The Online Community for Culver City – The New Scene
Los Angeles-based artist Joseph Kohnke's new show, "Displacements," opens at Angels Gallery this Saturday, September 7. The reception, which is fun, free, and open to the public, is on Saturday from 6 to 8 pm.
The Los Angeles Times called Kohnke's last work shown at Angeles Gallery (as part of a group show, back in 2010), "materially humble, conceptually brilliant," describing the artwork that Kohnke is posing with above in this way:
Motors activate more than 40 small oil derricks crafted out of white plastic cutlery: Knife blades comprise the bobbing heads of these tiny industrial beasts; fork tines anchor them to the benches and eating surface of the worn wooden picnic table they diligently mine. The plasticware, a petroleum-based product, drills as if for its own survival, steadily, relentlessly attempting to close the loop. Throwaway utensils enable the picnic while sullying its setting -- convenience's flip side is, to put it mildly, a grotesque environmental, economic and political hassle. Kohnke's work has all the charm of a mechanical toy, one that whispers a death threat. Titling it "Smart & Final," after the store where he bought the utensils, Kohnke throws two more loaded adjectives onto the heap of ideas and issues his incisive piece generates.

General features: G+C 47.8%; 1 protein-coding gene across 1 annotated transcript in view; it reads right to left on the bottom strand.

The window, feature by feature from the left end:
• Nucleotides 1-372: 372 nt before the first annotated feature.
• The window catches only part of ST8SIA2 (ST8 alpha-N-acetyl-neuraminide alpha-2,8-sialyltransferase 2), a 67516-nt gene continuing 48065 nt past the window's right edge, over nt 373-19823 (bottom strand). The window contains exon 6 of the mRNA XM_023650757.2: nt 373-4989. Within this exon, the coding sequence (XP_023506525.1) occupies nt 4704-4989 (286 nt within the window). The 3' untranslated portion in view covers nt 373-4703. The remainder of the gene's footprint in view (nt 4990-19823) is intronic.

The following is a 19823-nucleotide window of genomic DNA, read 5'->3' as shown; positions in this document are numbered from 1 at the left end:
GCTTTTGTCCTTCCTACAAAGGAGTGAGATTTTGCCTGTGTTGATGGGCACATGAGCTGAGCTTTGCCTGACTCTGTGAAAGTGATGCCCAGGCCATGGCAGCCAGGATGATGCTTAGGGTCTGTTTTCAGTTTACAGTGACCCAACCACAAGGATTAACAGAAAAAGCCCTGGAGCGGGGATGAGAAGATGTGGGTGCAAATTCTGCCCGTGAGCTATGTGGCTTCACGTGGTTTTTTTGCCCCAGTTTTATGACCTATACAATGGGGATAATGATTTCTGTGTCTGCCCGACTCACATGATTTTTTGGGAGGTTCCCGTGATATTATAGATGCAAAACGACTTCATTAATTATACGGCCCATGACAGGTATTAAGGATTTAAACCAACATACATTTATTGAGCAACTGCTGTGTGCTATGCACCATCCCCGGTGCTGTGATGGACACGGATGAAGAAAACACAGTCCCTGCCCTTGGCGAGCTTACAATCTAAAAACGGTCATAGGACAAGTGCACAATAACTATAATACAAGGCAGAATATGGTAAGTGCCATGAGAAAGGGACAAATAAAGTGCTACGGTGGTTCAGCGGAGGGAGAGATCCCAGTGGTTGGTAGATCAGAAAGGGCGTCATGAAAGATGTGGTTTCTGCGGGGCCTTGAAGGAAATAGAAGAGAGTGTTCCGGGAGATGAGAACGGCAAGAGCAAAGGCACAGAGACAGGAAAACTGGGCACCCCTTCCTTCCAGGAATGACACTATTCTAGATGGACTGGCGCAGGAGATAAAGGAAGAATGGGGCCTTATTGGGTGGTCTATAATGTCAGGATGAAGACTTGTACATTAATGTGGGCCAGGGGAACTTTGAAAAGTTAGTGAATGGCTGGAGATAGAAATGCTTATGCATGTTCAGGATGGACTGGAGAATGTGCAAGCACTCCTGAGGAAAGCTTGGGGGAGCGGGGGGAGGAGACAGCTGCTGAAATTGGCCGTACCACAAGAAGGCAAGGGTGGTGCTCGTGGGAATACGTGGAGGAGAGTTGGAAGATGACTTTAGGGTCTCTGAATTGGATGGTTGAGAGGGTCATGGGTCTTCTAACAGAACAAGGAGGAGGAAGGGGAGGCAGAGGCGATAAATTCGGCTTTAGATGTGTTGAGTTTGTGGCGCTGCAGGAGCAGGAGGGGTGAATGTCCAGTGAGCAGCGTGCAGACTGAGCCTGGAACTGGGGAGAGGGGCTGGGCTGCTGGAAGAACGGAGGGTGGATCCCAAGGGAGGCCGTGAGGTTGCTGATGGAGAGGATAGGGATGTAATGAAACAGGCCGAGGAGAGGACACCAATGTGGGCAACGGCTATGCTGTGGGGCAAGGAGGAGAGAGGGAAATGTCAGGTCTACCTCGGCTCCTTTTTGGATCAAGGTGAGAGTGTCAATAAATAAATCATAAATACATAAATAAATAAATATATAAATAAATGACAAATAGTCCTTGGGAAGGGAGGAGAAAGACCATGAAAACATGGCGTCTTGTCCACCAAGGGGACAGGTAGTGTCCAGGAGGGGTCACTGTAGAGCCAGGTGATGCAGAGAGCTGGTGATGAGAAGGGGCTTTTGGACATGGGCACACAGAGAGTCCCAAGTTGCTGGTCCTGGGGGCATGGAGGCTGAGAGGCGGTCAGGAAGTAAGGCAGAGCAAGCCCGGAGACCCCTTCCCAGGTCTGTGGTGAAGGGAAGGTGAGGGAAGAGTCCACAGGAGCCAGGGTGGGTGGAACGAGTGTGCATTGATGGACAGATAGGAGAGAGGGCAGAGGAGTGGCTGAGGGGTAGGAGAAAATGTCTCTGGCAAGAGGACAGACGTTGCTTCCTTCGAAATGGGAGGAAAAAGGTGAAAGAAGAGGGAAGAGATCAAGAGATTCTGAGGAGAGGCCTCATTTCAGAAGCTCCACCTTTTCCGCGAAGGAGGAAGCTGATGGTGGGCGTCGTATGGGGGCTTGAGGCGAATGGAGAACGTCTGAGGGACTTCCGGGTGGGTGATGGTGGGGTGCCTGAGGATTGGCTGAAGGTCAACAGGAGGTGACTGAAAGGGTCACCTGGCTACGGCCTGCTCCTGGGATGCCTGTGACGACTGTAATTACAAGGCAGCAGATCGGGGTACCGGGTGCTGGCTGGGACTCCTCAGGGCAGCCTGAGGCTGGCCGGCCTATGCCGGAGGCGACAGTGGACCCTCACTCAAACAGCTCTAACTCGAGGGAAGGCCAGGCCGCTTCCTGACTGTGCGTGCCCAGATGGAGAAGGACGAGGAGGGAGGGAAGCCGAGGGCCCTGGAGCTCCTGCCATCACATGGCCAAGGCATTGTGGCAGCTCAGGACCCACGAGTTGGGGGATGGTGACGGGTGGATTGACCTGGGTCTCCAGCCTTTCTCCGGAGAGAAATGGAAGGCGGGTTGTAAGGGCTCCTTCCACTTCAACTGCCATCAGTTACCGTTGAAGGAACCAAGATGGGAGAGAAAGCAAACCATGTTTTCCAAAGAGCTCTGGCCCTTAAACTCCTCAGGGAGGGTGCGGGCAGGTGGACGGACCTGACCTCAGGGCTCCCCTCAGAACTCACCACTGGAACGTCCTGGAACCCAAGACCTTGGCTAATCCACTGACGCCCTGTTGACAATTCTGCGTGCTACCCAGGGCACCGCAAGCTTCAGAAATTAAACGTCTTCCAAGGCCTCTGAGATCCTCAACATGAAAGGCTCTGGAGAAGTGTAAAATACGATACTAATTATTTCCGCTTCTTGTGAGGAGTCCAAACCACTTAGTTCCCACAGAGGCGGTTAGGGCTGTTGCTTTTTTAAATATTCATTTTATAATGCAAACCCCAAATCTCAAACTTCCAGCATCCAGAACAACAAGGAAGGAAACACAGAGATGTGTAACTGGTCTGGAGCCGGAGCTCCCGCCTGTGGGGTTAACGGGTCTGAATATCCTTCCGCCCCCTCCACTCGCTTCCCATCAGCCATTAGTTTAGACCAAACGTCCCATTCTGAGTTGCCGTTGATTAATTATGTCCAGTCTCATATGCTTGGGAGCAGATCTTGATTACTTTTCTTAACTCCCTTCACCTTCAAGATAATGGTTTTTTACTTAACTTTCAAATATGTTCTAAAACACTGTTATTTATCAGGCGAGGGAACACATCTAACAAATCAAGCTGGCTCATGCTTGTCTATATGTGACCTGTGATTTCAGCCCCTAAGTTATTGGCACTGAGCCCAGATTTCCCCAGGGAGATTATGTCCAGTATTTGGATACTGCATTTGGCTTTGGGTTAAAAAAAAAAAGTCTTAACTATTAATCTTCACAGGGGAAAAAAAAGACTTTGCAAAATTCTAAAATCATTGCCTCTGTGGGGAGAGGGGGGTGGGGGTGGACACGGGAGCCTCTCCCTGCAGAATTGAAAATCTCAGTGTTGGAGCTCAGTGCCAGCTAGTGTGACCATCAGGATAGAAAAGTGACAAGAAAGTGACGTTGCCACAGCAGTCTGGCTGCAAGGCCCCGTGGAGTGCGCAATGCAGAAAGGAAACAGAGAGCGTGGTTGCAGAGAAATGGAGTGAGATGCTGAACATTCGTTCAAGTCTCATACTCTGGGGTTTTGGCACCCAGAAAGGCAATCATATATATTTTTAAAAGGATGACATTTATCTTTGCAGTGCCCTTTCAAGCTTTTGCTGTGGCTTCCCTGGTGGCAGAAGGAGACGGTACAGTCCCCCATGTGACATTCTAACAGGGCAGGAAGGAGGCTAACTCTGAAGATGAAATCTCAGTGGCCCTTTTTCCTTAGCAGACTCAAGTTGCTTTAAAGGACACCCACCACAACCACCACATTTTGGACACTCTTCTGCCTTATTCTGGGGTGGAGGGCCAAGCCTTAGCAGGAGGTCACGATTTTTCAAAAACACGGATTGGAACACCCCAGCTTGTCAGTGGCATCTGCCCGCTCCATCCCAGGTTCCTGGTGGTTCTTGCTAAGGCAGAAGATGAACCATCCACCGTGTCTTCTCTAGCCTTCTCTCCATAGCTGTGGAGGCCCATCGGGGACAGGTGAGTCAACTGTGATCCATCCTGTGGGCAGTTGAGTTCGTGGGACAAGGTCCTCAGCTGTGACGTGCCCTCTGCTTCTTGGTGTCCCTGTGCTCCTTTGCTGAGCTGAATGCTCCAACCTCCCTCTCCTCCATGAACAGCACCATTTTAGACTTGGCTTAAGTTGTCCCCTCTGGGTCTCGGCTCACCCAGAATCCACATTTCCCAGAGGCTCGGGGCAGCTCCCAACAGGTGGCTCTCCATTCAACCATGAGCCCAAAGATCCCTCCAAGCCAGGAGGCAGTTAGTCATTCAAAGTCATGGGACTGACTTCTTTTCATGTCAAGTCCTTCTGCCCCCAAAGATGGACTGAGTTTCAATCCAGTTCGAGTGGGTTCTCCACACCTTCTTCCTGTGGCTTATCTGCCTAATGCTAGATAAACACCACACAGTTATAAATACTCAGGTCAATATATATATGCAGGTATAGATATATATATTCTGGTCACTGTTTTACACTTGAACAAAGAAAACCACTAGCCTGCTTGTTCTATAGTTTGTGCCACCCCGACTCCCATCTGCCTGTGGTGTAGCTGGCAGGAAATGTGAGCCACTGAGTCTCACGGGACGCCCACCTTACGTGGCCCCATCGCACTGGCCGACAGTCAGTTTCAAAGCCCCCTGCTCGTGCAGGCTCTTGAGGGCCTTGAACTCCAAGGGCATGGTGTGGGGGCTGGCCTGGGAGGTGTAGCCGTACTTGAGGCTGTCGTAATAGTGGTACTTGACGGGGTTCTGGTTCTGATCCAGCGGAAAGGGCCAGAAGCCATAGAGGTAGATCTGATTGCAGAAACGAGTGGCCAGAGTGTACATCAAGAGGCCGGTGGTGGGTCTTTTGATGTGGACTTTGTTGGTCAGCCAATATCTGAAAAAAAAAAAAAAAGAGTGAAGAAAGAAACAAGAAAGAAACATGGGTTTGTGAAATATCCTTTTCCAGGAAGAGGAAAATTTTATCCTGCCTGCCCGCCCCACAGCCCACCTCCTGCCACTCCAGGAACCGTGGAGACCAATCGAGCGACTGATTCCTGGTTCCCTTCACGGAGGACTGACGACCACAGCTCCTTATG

Here's a glimpse of one the new pieces in the show (it remains to be seen how it will move):
Joseph Kohnke, renowned for his remarkable capacity to animate mechanical objects and everyday materials, continues to expand his investigation of the complex, intimate relationship between machines and people....Relying on our innate perception of the uncanny, Kohnke's work strives (and succeeds) to invoke an undeniable sense of something that is not there. To say the works simply animate the inanimate is so sell them short; the work is not merely kinetic. The artist elevates behaviors, implications, and suggestions to poetic affect. It is his capacity to produce disturbing effects with familiar objects - the sense of our mortal vulnerability - that touches the viewer so deeply.
Angles Gallery is located at 2754 S. La Cienega Blvd.